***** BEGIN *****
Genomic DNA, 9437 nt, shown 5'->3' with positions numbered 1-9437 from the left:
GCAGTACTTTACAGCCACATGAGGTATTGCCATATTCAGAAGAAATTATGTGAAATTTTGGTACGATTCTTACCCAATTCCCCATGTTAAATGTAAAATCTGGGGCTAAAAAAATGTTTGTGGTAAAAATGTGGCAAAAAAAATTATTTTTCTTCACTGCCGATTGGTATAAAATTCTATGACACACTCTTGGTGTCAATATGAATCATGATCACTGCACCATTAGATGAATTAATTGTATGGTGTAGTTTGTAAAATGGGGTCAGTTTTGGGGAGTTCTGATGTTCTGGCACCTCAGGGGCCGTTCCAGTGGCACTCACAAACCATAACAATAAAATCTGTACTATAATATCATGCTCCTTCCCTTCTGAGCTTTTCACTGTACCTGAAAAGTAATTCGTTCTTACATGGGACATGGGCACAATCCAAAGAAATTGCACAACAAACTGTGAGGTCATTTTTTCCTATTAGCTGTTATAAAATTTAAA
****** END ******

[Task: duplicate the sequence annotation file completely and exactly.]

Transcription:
Genomic DNA, 9437 nt, shown 5'->3' with positions numbered 1-9437 from the left:
GCAGTACTTTACAGCCACATGAGGTATTGCCATATTCAGAAGAAATTATGTGAAATTTTGGTACGATTCTTACCCAATTCCCCATGTTAAATGTAAAATCTGGGGCTAAAAAAATGTTTGTGGTAAAAATGTGGCAAAAAAAATTATTTTTCTTCACTGCCGATTGGTATAAAATTCTATGACACACTCTTGGTGTCAATATGAATCATGATCACTGCACCATTAGATGAATTAATTGTATGGTGTAGTTTGTAAAATGGGGTCAGTTTTGGGGAGTTCTGATGTTCTGGCACCTCAGGGGCCGTTCCAGTGGCACTCACAAACCATAACAATAAAATCTGTACTATAATATCATGCTCCTTCCCTTCTGAGCTTTTCACTGTACCTGAAAAGTAATTCGTTCTTACATGGGACATGGGCACAATCCAAAGAAATTGCACAACAAACTGTGAGGTCATTTTTTCCTATTAGCTGTTATAAAATTTAAA